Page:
Posts Tagged ‘Apple’

iPhone 4S Camera :: 1981 MESA/Boogie Mark IIB

It struck me while I was playing today how awesome the Mark II looks, sitting on top of a 1×12 EV loaded extension cab and pumping out just the best tone. This thing really delivers. Anyway, as I’ve had the 4S for a couple of weeks now I decided to have a go at taking some more decent pictures of the Boogie. Bottom line: I’m really starting to enjoy the camera on this phone.

The parallels between MESA/Boogie and Apple are pretty clear to me – the beautiful hardware, the build quality and unparalleled functionality. While I’m certain I won’t be using the 4S in 30 years time, at this moment in time is seems like a nice pairing of camera and subject.

More pictures below


Reading List :: Thursday 20th October 2011

Well it looks like Google can’t win. Yesterday’s (still ridiculously named) Android 4.0 Ice Cream Sandwich announcement brought with it the revelation that the folks in Mountain View were finally ready to shed the By Engineers, For Engineers vibe their mobile OS has been bugged / credited with (depending on your geek-factor). Yes, Ice Cream Sandwich is full of design changes and the general consensus is that it brings the OS’ level of polish up a great many levels, an area it’s never been able to draw parity with iOS or WP7 in no matter what speeds and feeds get crammed into handsets.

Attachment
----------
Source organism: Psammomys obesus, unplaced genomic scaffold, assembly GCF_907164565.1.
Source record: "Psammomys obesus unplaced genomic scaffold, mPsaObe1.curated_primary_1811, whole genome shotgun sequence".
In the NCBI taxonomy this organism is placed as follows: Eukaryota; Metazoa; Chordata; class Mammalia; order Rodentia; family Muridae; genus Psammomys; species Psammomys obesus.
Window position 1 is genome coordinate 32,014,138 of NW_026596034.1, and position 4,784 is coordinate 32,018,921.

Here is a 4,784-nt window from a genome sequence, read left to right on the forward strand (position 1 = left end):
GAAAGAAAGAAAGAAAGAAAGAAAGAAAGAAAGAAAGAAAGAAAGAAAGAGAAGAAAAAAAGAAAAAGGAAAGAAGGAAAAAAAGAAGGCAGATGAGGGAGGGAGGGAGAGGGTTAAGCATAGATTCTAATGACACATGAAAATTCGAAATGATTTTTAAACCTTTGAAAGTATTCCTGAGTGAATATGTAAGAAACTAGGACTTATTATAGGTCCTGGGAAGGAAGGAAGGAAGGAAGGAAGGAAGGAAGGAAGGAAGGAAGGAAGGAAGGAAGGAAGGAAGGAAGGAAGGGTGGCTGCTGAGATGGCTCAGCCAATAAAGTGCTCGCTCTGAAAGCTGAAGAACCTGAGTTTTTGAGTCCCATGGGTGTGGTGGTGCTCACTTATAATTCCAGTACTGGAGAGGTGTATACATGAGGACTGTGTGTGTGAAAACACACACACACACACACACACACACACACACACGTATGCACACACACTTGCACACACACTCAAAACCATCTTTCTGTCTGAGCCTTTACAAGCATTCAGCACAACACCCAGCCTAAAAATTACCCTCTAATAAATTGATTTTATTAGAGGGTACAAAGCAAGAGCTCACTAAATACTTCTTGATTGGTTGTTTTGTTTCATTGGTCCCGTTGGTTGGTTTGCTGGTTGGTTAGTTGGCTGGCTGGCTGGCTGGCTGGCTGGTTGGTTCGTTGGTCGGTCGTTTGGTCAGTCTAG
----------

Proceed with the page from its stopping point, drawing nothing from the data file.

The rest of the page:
Of particular note was the switch of system font from Droid Sans to Roboto. Personally I think it’s okay, but Typographica and ‘The Understatement‘ seemed pretty pissed this morning, with the former calling it a ‘four headed Frankenfont’ and the latter feigning impartiality in a piece headlined ‘Roboto vs. Helvetica’.

Anyway, I like Roboto, or at least am indifferent to it. The idiot anti-Apple / anti-Android camps are basically using this one as a battleground: Gruber makes a number of good points to counter some guy’s stupid anti-Apple beef piece, and on the other side of the coin ‘The Understatement’ linked above is an equally stupid and thinly veiled, pro-Apple prime slice, probably exactly the sort of thing that the Android guy was railing against in the first place.

Dream Theater continue to bug the hell out of me. I cannot stand about 90% of their music, but there are so many things I adore about John Petrucci. The best way I’ve found to enjoy his playing is through the many promo videos he does for my favourite company in the universe and the builders of the greatest amplifiers on the planet ever, Mesa/Boogie. This morning, Mesa blogged a couple of sweet videos of John’s touring rig, one from his tech and the other from the man himself. I’ve gotta get myself a Mark V, man. Seriously.

Adobe have cleared up a few mysteries behind that awesome video of the ‘Deblur’ Photoshop preview from the MAX Sneak Peek a couple of weeks ago in a post to the Photoshop blog. If you’ve watched the video then you can pretty much just skim through, the meat in the sandwich is the before/after JPEGs. It’s amazing. Like fantasy, TV magic. Very exciting.